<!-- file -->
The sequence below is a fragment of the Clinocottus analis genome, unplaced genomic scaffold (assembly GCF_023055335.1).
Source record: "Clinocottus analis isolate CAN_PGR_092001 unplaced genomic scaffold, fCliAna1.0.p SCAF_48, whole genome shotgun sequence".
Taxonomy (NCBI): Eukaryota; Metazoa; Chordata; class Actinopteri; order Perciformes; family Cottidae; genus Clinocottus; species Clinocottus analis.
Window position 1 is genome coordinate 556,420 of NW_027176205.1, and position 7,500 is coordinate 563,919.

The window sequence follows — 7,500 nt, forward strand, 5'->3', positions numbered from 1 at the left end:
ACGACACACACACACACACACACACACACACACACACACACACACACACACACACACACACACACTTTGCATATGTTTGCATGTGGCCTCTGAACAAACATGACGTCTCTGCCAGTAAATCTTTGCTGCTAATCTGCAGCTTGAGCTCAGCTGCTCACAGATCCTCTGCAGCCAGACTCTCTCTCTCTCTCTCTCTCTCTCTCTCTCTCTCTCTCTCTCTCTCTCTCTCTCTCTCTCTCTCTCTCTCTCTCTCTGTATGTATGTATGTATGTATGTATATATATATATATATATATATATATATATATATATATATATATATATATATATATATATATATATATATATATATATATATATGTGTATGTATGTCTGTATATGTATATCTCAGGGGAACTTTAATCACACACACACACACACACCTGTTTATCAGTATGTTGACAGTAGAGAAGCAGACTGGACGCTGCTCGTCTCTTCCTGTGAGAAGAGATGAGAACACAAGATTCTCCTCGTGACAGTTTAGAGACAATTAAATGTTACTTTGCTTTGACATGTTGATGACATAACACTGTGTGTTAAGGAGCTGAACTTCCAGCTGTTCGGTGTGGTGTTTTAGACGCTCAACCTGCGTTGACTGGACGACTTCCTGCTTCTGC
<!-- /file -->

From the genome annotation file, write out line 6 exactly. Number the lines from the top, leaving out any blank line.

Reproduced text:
ACGACACACACACACACACACACACACACACACACACACACACACACACACACACACACACACACTTTGCATATGTTTGCATGTGGCCTCTGAACAAACATGACGTCTCTGCCAGTAAATCTTTGCTGCTAATCTGCAGCTTGAGCTCAGCTGCTCACAGATCCTCTGCAGCCAGACTCTCTCTCTCTCTCTCTCTCTCTCTCTCTCTCTCTCTCTCTCTCTCTCTCTCTCTCTCTCTCTCTCTCTCTCTCTCTGTATGTATGTATGTATGTATGTATATATATATATATATATATATATATATATATATATATATATATATATATATATATATATATATATATATATATATATATATATGTGTATGTATGTCTGTATATGTATATCTCAGGGGAACTTTAATCACACACACACACACACACCTGTTTATCAGTATGTTGACAGTAGAGAAGCAGACTGGACGCTGCTCGTCTCTTCCTGTGAGAAGAGATGAGAACACAAGATTCTCCTCGTGACAGTTTAGAGACAATTAAATGTTACTTTGCTTTGACATGTTGATGACATAACACTGTGTGTTAAGGAGCTGAACTTCCAGCTGTTCGGTGTGGTGTTTTAGACGCTCAACCTGCGTTGACTGGACGACTTCCTGCTTCTGC